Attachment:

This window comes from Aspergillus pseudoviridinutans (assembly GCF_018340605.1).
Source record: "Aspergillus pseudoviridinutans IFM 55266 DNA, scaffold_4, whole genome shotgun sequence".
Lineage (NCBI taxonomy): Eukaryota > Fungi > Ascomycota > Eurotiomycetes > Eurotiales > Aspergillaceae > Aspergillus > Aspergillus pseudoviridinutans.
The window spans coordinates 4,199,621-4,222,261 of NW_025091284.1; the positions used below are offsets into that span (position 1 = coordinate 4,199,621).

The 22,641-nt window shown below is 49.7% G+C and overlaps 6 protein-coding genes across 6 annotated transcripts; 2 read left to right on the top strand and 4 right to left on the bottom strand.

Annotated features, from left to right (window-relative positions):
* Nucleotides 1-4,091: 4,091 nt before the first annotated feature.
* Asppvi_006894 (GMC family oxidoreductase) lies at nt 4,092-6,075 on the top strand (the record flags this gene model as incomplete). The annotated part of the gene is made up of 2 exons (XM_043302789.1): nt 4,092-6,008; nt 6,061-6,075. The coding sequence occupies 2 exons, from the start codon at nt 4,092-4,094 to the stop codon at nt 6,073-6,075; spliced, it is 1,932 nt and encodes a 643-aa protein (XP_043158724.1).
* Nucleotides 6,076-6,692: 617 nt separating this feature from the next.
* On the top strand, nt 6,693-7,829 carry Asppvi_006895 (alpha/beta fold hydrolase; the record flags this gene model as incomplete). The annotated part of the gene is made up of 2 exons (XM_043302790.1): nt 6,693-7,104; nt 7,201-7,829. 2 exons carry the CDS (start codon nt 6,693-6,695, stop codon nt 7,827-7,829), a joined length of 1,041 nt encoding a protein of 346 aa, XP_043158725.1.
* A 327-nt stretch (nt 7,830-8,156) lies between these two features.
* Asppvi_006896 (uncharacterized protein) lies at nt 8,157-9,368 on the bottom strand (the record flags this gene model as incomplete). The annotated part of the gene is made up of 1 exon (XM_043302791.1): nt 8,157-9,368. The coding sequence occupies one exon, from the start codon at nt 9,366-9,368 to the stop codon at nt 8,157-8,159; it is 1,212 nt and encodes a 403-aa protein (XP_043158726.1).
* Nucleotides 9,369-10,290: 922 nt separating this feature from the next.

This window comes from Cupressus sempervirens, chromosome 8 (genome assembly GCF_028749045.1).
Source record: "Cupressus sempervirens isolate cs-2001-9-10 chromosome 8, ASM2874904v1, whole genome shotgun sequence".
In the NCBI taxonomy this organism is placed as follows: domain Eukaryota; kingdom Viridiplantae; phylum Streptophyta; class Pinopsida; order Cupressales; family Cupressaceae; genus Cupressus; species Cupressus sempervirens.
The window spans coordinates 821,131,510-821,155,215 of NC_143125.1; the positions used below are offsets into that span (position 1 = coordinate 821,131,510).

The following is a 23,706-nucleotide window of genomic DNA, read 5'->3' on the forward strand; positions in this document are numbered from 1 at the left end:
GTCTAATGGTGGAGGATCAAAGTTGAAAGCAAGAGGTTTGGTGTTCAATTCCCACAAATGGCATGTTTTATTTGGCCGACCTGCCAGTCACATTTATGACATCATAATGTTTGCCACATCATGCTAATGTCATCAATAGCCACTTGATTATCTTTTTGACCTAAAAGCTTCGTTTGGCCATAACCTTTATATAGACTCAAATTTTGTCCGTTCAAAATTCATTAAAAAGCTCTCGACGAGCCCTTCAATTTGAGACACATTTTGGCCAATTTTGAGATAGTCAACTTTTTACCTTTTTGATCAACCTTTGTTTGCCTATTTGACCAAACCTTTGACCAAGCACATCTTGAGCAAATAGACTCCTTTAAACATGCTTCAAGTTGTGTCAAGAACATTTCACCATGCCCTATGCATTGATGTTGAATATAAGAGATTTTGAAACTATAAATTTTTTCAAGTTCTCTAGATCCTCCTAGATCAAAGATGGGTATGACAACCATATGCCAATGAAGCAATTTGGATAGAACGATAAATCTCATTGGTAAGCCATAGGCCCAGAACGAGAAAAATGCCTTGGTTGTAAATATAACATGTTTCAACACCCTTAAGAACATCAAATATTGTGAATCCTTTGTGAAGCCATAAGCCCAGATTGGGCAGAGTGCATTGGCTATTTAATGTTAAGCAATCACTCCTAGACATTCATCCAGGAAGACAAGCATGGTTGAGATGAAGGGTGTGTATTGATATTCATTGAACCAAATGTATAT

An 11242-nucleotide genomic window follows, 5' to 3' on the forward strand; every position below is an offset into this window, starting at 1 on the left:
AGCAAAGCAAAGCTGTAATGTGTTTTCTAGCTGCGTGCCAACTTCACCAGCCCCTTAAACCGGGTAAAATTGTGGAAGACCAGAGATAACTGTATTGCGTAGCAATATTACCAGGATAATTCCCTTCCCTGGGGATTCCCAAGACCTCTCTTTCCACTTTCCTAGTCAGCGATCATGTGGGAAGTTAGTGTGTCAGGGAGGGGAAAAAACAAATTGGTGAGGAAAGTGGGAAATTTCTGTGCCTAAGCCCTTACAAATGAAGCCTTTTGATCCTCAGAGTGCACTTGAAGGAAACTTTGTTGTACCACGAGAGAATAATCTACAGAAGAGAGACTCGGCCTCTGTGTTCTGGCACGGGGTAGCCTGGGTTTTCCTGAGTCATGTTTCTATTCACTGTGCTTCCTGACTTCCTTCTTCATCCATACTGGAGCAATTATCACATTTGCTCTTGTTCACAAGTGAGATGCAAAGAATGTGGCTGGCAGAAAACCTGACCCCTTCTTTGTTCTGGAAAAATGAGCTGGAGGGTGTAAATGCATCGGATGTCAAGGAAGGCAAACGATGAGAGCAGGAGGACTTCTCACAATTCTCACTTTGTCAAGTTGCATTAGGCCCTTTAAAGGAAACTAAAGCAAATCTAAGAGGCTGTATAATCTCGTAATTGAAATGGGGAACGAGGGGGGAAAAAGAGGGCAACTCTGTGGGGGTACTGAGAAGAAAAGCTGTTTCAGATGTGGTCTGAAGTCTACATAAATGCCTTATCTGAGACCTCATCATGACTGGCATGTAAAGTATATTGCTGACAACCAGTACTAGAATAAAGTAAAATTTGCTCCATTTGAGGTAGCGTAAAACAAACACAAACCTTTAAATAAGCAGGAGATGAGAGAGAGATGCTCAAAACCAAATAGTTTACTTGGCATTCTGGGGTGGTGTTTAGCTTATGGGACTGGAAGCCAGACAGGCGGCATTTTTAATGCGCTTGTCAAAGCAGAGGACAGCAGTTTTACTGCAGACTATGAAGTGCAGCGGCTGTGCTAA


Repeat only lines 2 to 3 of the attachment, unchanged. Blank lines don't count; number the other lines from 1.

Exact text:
Source record: "Aspergillus pseudoviridinutans IFM 55266 DNA, scaffold_4, whole genome shotgun sequence".
Lineage (NCBI taxonomy): Eukaryota > Fungi > Ascomycota > Eurotiomycetes > Eurotiales > Aspergillaceae > Aspergillus > Aspergillus pseudoviridinutans.